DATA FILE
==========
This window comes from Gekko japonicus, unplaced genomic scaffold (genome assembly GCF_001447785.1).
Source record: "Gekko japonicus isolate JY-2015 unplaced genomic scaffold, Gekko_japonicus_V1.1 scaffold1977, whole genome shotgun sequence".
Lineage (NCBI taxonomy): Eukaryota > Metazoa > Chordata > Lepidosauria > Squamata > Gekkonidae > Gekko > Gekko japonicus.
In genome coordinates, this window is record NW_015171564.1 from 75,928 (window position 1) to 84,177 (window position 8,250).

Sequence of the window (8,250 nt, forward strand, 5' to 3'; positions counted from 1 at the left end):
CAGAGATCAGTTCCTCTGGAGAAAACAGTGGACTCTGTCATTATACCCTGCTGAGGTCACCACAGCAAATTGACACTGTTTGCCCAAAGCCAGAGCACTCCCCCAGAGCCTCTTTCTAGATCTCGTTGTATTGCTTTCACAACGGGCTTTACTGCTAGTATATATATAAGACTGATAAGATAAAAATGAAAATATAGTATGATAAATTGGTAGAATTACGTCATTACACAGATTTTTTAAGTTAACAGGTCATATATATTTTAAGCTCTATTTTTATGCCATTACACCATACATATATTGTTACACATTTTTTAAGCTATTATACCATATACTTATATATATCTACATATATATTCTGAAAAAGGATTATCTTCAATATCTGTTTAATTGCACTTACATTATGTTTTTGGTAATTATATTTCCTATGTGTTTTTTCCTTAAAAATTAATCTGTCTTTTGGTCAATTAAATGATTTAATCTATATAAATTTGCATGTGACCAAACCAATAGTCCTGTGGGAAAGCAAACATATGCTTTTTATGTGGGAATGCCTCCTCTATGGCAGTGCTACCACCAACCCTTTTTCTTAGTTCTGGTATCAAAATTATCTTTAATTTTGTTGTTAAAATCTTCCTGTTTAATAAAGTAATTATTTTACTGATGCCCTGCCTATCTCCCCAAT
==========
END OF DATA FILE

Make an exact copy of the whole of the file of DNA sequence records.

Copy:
This window comes from Gekko japonicus, unplaced genomic scaffold (genome assembly GCF_001447785.1).
Source record: "Gekko japonicus isolate JY-2015 unplaced genomic scaffold, Gekko_japonicus_V1.1 scaffold1977, whole genome shotgun sequence".
Lineage (NCBI taxonomy): Eukaryota > Metazoa > Chordata > Lepidosauria > Squamata > Gekkonidae > Gekko > Gekko japonicus.
In genome coordinates, this window is record NW_015171564.1 from 75,928 (window position 1) to 84,177 (window position 8,250).

Sequence of the window (8,250 nt, forward strand, 5' to 3'; positions counted from 1 at the left end):
CAGAGATCAGTTCCTCTGGAGAAAACAGTGGACTCTGTCATTATACCCTGCTGAGGTCACCACAGCAAATTGACACTGTTTGCCCAAAGCCAGAGCACTCCCCCAGAGCCTCTTTCTAGATCTCGTTGTATTGCTTTCACAACGGGCTTTACTGCTAGTATATATATAAGACTGATAAGATAAAAATGAAAATATAGTATGATAAATTGGTAGAATTACGTCATTACACAGATTTTTTAAGTTAACAGGTCATATATATTTTAAGCTCTATTTTTATGCCATTACACCATACATATATTGTTACACATTTTTTAAGCTATTATACCATATACTTATATATATCTACATATATATTCTGAAAAAGGATTATCTTCAATATCTGTTTAATTGCACTTACATTATGTTTTTGGTAATTATATTTCCTATGTGTTTTTTCCTTAAAAATTAATCTGTCTTTTGGTCAATTAAATGATTTAATCTATATAAATTTGCATGTGACCAAACCAATAGTCCTGTGGGAAAGCAAACATATGCTTTTTATGTGGGAATGCCTCCTCTATGGCAGTGCTACCACCAACCCTTTTTCTTAGTTCTGGTATCAAAATTATCTTTAATTTTGTTGTTAAAATCTTCCTGTTTAATAAAGTAATTATTTTACTGATGCCCTGCCTATCTCCCCAAT